Crunching the real numbers behind the ageing disease of dementia will lay the foundation for Australia’s future treatment approaches.
A team of biostatisticians from The University of Queensland and other Australian universities have been granted $2 million from the National Health and Medical Research Council (NHMRC) to improve Australia’s dementia statistics.
UQ Professor of Biostatistics Annette Dobson said the data would ensure health resources were primed to meet the needs of an ageing population.
“Currently, we don’t have an accurate estimate of the number of people in Australia who have dementia,” Professor Dobson said.
“The most important factor relating to dementia is increasing age. As the population ages, we expect the number of people with dementia to rise.
“However, what we are seeing is a decrease in the risk factors associated with dementia, such as cardiovascular diseases, smoking and hypertension.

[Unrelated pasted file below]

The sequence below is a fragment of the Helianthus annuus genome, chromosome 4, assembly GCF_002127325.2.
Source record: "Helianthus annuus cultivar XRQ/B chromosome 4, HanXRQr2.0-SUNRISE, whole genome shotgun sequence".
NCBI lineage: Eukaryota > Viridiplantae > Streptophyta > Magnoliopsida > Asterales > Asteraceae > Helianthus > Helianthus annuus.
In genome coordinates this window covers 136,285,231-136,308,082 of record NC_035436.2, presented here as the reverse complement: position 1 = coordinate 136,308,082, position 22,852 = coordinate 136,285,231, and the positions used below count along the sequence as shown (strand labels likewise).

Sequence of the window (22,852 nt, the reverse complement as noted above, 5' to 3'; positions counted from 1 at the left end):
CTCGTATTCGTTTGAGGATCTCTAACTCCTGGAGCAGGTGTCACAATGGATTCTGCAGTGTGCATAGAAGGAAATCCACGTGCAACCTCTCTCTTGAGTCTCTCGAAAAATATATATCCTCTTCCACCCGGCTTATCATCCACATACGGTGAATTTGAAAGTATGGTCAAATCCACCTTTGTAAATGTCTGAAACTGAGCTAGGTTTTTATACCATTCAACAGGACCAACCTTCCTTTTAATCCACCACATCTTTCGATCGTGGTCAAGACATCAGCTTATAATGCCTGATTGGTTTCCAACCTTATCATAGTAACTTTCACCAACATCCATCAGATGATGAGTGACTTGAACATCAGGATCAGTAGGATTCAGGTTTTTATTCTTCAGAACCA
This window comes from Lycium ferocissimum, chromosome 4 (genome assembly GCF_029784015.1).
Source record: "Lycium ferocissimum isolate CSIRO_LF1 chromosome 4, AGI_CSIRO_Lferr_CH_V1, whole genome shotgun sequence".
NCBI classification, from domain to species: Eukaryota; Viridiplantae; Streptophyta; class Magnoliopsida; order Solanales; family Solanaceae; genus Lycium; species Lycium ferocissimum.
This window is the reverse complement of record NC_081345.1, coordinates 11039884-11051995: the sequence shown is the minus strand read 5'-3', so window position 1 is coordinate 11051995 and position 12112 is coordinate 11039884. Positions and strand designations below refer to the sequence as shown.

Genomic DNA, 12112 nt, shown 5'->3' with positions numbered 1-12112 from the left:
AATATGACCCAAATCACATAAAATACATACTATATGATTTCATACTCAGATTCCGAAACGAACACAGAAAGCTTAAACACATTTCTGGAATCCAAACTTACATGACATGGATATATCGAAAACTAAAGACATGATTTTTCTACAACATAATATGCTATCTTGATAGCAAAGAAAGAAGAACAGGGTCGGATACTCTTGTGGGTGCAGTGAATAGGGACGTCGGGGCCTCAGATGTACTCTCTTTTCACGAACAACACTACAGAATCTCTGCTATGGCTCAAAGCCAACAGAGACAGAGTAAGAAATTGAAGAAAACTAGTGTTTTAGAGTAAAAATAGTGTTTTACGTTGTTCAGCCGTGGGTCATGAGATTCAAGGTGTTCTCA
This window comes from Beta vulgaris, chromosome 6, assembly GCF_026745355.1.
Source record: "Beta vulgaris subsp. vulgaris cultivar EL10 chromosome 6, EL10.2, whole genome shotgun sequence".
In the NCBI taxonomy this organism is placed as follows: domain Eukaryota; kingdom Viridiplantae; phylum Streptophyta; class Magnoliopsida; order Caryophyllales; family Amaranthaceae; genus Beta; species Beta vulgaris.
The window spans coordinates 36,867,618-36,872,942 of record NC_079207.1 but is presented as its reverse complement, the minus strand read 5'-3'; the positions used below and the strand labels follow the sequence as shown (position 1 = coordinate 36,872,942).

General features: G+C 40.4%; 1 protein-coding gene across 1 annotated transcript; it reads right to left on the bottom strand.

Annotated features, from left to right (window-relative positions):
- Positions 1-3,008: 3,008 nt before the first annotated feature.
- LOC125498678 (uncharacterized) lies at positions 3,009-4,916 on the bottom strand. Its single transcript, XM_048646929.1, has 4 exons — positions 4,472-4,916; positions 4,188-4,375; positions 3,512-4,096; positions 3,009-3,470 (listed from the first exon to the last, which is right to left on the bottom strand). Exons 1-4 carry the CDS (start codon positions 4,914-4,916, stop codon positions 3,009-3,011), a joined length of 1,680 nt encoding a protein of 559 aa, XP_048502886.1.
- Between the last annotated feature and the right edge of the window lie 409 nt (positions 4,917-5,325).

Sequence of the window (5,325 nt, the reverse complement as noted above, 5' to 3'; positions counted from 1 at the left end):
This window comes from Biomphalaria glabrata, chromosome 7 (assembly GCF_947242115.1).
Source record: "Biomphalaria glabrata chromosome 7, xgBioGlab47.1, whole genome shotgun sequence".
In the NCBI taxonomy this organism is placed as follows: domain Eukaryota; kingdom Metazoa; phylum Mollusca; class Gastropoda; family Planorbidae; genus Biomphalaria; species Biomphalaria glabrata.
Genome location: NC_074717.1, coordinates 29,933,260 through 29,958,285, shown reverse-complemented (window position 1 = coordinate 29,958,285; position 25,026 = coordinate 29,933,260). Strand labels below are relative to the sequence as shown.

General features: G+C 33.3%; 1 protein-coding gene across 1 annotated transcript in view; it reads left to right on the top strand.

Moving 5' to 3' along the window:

“We need to find out if these factors might cause the incidence rate of dementia - the number of new cases per 1000 older people - to decline.”
Dementia and treatment services are thought to exceed $15 billion every year, but little is known about the true cost of the condition.
“It’s important to get a good grip on these numbers to know if the trends are going up or down,” Professor Dobson said.
“These figures have enormous implications on the services provided by the healthcare and aged care systems.”
Professor Dobson and her team will use data provided by the Australian Bureau of Statistics and the Australian Institute of Health and Welfare to ensure the numbers are valid, reliable and most importantly - actionable.
“This will have a long-term benefit because these organisations are relied on as official sources and the results from our research will feed directly into them,” she said.
“This two-year project represents an important step in collaborative research between the University and these two health organisations.”